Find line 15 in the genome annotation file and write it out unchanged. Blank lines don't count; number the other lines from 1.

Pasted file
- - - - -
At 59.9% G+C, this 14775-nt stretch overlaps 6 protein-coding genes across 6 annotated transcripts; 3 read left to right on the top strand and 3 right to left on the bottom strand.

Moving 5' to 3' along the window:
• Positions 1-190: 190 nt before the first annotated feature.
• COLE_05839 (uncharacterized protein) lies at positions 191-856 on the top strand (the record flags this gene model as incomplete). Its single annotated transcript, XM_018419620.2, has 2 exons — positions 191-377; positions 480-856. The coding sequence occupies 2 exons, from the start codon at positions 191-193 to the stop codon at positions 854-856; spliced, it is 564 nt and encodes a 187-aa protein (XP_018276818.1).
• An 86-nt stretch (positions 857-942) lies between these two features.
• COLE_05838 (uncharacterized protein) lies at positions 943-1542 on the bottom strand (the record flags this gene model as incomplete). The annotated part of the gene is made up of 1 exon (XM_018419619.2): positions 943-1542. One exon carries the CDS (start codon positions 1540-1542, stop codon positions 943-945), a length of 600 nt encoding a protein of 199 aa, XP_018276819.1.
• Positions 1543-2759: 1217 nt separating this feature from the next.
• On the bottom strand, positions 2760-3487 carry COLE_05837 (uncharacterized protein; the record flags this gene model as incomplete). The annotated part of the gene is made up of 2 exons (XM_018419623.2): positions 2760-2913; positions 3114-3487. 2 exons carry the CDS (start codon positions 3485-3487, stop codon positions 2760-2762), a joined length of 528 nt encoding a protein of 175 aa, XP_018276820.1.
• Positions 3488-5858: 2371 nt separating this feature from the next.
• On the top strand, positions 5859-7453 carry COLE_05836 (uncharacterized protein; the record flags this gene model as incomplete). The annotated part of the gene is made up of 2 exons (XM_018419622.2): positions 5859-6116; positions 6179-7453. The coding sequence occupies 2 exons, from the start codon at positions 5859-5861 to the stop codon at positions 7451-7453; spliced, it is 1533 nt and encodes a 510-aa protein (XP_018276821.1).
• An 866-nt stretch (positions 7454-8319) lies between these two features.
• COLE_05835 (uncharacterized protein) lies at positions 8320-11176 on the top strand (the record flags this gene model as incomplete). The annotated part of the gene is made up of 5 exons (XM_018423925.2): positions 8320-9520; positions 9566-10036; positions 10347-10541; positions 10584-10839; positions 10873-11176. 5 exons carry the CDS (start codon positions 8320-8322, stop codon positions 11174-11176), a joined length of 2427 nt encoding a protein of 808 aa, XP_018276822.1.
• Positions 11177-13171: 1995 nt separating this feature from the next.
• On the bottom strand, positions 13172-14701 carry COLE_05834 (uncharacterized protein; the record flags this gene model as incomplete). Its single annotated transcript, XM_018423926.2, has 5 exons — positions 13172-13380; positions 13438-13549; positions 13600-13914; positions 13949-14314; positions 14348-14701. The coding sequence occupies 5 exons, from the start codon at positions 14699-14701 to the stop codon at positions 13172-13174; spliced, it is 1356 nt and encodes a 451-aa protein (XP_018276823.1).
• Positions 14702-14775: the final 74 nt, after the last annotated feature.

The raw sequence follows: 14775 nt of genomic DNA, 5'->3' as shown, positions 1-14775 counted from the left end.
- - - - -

• Positions 14702-14775: the final 74 nt, after the last annotated feature.